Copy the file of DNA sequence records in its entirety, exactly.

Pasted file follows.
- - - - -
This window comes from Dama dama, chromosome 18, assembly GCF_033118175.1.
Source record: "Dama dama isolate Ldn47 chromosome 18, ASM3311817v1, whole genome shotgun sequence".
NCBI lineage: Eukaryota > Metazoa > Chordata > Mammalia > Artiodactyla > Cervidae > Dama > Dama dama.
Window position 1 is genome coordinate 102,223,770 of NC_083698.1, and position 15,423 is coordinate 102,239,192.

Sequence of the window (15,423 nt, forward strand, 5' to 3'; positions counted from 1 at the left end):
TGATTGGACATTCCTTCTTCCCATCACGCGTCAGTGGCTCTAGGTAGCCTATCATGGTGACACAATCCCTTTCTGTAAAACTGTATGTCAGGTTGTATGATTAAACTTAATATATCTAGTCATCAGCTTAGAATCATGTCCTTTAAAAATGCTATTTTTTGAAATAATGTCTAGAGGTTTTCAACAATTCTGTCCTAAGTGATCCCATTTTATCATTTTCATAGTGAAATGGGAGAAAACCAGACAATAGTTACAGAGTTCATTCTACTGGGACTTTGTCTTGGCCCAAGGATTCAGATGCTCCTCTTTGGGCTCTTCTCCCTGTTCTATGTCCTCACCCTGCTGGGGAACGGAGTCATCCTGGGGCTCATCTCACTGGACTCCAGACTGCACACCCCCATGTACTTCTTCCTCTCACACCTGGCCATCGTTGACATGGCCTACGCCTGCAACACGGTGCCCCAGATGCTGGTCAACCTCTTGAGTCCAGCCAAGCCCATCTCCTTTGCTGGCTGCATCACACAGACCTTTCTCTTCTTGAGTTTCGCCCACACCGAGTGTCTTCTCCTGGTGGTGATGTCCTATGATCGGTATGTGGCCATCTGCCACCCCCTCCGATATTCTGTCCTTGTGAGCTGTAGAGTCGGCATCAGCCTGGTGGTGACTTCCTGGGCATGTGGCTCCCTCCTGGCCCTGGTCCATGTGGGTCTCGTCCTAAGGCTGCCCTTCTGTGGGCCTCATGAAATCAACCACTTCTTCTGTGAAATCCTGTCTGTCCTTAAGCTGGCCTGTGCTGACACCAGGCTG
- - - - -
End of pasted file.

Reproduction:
This window comes from Dama dama, chromosome 18, assembly GCF_033118175.1.
Source record: "Dama dama isolate Ldn47 chromosome 18, ASM3311817v1, whole genome shotgun sequence".
NCBI lineage: Eukaryota > Metazoa > Chordata > Mammalia > Artiodactyla > Cervidae > Dama > Dama dama.
Window position 1 is genome coordinate 102,223,770 of NC_083698.1, and position 15,423 is coordinate 102,239,192.

Sequence of the window (15,423 nt, forward strand, 5' to 3'; positions counted from 1 at the left end):
TGATTGGACATTCCTTCTTCCCATCACGCGTCAGTGGCTCTAGGTAGCCTATCATGGTGACACAATCCCTTTCTGTAAAACTGTATGTCAGGTTGTATGATTAAACTTAATATATCTAGTCATCAGCTTAGAATCATGTCCTTTAAAAATGCTATTTTTTGAAATAATGTCTAGAGGTTTTCAACAATTCTGTCCTAAGTGATCCCATTTTATCATTTTCATAGTGAAATGGGAGAAAACCAGACAATAGTTACAGAGTTCATTCTACTGGGACTTTGTCTTGGCCCAAGGATTCAGATGCTCCTCTTTGGGCTCTTCTCCCTGTTCTATGTCCTCACCCTGCTGGGGAACGGAGTCATCCTGGGGCTCATCTCACTGGACTCCAGACTGCACACCCCCATGTACTTCTTCCTCTCACACCTGGCCATCGTTGACATGGCCTACGCCTGCAACACGGTGCCCCAGATGCTGGTCAACCTCTTGAGTCCAGCCAAGCCCATCTCCTTTGCTGGCTGCATCACACAGACCTTTCTCTTCTTGAGTTTCGCCCACACCGAGTGTCTTCTCCTGGTGGTGATGTCCTATGATCGGTATGTGGCCATCTGCCACCCCCTCCGATATTCTGTCCTTGTGAGCTGTAGAGTCGGCATCAGCCTGGTGGTGACTTCCTGGGCATGTGGCTCCCTCCTGGCCCTGGTCCATGTGGGTCTCGTCCTAAGGCTGCCCTTCTGTGGGCCTCATGAAATCAACCACTTCTTCTGTGAAATCCTGTCTGTCCTTAAGCTGGCCTGTGCTGACACCAGGCTG